Business Card Easel

Business Card Easel

Hi, this is Dina for Splitcoaststampers. In
this tutorial I’ll show you how to fold cardstock into an easel-type holder for business cards.
We’ll need 3 cardstock pieces for the project so I’ll begin by cutting those. The first
piece will be the card base, and it’s cut to 4-1/4″ x 6-1/2″. The second piece will
be the front panel and it’s going to be the same width of 4-1/4″ and 3″ high. The top
edge of this panel is the one you’ll see above your business cards when the easel is displayed,
so you might want to give yourself extra room to use a border punch or die on the top edge. For the box we’ll need a piece that’s 2-1/2″ x 5″. The next step is scoring, and we’ll begin with
the largest panel which is the base of the easel. We’re going to score at 2″ and 4″. On the panel that’s 2-1/2″ x 5″, we’ll score 1/2″ from each end along the long side, and 1″ from each side along the short side. We’ll use those score lines to create our box. The
front panel of the card doesn’t need any scoring, but you can die cut or punch a pretty border
if you’d like. To create the easel base of the card, I’m going to use a bone folder to crease along each of the score lines, and then these 2 sections fold up and over like
this with the longer section as the base. To hold the easel in position you’ll need
something dimensional, like a button or large pearl or embellishment – maybe a small figurine
or whatever fits the theme of your project. I’m using a button with a plastic shank, so
I used wire cutters to remove that, and I’ll center the button on the front edge with
some tacky glue. To create the box we’ll need to cut some tabs. I’m going to make two 1/2″ cuts on the short ends outside where the score lines intersect. Next I want to
make sure all my score lines are creased well, so I’m folding them all in and going over
each one with the bone folder. To shape the ends, I’m gluing and folding all those end
tabs together. In the photo tutorial she suggests sandwiching the tiny tab between the two larger ones – I forgot to do that but you can do that on yours and it will turn out better than mine… To make sure the ends are nice and tight and square, you can put a 1/2″ acrylic block down into the box opening and use that to form your corners. I’ll repeat the same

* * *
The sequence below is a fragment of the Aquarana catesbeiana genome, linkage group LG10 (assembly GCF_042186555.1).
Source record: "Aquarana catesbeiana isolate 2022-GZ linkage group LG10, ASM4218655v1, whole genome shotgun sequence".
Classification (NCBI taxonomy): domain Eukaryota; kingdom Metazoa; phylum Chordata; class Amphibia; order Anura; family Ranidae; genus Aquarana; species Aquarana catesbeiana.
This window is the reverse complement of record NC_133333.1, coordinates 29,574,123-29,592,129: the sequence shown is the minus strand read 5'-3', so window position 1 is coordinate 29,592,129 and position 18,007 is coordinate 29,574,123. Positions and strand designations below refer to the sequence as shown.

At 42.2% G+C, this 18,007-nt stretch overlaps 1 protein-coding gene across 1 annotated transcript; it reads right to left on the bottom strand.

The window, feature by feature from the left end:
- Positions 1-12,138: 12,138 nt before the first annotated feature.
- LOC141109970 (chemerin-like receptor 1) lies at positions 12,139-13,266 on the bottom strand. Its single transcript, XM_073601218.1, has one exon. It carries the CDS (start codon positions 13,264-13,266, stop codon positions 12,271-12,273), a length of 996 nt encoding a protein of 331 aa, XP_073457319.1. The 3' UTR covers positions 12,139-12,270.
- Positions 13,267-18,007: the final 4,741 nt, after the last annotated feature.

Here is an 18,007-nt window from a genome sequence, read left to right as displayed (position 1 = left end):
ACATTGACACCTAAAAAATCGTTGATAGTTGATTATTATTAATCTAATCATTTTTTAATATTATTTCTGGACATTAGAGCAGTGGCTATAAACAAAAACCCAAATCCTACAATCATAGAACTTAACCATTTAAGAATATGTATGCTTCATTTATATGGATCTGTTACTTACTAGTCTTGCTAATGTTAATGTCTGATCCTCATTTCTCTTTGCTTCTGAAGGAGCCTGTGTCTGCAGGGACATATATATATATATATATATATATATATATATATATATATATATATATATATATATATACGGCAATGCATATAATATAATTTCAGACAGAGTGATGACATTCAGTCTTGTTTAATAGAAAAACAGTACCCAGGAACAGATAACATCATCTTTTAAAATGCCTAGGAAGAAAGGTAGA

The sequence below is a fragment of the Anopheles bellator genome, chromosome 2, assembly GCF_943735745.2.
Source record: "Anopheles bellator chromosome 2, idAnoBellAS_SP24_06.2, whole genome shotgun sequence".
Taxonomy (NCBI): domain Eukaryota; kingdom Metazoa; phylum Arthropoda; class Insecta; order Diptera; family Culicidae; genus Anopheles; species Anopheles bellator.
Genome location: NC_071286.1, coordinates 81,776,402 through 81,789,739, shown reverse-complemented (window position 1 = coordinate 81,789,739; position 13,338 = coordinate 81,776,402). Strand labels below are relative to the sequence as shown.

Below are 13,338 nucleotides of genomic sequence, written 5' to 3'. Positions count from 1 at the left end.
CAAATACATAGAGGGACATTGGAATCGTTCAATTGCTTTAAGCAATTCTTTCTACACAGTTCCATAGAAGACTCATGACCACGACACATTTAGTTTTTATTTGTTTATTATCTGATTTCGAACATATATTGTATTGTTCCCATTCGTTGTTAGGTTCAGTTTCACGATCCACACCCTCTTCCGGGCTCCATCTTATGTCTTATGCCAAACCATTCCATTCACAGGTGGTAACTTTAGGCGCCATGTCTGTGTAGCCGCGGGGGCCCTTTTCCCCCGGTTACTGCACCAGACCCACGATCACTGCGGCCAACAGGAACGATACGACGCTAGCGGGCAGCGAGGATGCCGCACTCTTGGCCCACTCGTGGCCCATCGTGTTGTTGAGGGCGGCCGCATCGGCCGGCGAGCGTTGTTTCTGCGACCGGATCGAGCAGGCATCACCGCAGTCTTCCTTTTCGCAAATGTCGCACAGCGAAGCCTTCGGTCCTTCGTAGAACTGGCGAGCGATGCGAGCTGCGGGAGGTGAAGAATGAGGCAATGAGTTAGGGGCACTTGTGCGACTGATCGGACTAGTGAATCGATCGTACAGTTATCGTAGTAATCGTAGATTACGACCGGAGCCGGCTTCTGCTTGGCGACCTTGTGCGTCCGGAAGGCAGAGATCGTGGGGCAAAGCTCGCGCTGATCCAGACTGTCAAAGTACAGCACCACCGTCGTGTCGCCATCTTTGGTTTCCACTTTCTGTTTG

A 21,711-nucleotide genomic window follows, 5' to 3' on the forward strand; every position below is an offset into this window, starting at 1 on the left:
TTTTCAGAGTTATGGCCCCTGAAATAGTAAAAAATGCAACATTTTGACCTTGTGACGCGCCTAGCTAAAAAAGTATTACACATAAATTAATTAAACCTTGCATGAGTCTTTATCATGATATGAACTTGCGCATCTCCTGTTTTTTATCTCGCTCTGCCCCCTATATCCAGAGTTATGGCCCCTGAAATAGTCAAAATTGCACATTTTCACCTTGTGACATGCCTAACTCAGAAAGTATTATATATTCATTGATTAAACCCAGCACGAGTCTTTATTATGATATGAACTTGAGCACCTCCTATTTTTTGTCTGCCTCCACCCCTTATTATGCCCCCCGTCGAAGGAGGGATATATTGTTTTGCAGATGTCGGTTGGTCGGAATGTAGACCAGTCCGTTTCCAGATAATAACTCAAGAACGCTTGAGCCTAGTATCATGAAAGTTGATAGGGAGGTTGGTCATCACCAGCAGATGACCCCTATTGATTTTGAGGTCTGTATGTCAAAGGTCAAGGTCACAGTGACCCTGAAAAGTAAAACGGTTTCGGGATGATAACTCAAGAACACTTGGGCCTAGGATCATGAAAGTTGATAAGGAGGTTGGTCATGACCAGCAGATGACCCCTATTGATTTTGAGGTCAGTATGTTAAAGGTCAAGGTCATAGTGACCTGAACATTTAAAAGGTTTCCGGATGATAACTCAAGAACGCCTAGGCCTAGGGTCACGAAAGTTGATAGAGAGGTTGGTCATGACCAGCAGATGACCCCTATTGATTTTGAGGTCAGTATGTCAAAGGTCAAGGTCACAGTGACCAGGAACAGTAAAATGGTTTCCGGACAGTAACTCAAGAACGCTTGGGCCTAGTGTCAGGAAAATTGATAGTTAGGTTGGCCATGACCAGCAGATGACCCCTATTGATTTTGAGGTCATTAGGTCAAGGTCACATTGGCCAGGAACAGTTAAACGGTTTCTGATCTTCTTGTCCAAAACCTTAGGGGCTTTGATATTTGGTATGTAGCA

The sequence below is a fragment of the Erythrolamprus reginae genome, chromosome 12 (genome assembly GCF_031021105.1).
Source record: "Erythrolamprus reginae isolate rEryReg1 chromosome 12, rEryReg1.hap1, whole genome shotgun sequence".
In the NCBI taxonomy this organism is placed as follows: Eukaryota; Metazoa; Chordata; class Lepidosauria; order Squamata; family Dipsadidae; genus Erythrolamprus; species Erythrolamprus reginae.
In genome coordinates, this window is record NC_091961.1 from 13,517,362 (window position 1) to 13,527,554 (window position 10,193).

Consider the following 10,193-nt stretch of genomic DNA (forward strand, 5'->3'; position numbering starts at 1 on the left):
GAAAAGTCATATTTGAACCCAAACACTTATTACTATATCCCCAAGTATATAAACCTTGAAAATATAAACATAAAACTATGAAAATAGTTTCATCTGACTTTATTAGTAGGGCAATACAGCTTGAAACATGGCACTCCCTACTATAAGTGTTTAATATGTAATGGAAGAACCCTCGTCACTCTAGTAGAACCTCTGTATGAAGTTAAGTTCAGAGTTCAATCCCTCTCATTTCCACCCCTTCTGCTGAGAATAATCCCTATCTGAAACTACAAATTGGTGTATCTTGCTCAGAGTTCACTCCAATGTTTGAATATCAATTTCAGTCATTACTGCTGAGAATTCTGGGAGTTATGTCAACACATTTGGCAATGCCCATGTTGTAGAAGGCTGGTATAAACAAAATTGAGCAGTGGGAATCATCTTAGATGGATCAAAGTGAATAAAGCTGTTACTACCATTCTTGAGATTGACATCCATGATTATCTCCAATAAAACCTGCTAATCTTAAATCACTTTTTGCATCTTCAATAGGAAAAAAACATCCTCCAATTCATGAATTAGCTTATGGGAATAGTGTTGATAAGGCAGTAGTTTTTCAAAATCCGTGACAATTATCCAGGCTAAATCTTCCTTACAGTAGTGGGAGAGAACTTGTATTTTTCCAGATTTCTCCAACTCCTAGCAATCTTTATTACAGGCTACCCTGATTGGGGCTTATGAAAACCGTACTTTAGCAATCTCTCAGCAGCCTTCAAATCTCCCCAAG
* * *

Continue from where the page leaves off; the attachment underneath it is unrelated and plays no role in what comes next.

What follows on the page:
steps on the other end of the box. The next step is to put the project together. I’ll start by putting the front piece onto
the easel base, and that goes onto the 2″ section, on the opposite side from where the
button is glued. When you lay that piece down make sure your button is face down. I’m going to line the edges up so the bottom of the front piece
is against the edge of the card base. You’ll want to put adhesive on the base rather than
on the front piece so you don’t get the glue up too high. You want that to be able to open and sit up straight. Next glue the box onto the front
piece, about 1/4″ from the bottom. You might need to adjust this measurement on your project
depending on how tall your little stopper is. When you have the project assembled and displayed, you’ll want the bottom of the front piece to rest against the stopper without the box getting in the way. That’s the basic structure of the project.
You can use die cuts or other embellishments to personalize your project, or just leave
it clean and simple – I used a feather die cut on mine, and here are some samples by
our tutorial author using decorative paper and a pretty border punch. Please share your
ideas in the gallery, and I thank you so much for watching!

Comments (10)

  1. Made a basic one while watching this video. ย  Thank you ๐Ÿ™‚

  2. Great tutorialย  Thanx

  3. love love thank you

  4. Pretty darn cool idea. Thank you.

  5. Love it! Thanks for sharing your tutorial.

  6. Will definitely give this a try, your tutorial is easy to follow, thank you!

  7. thanks for sharing

  8. very cute and simple. i am going to use this for scripture cards to give out as gifts.. thanks a bunch

  9. i just imagined, it would be nice to make a gift box to put it into, when giving out…do you have any idea what dimensions a box would be for something like this?

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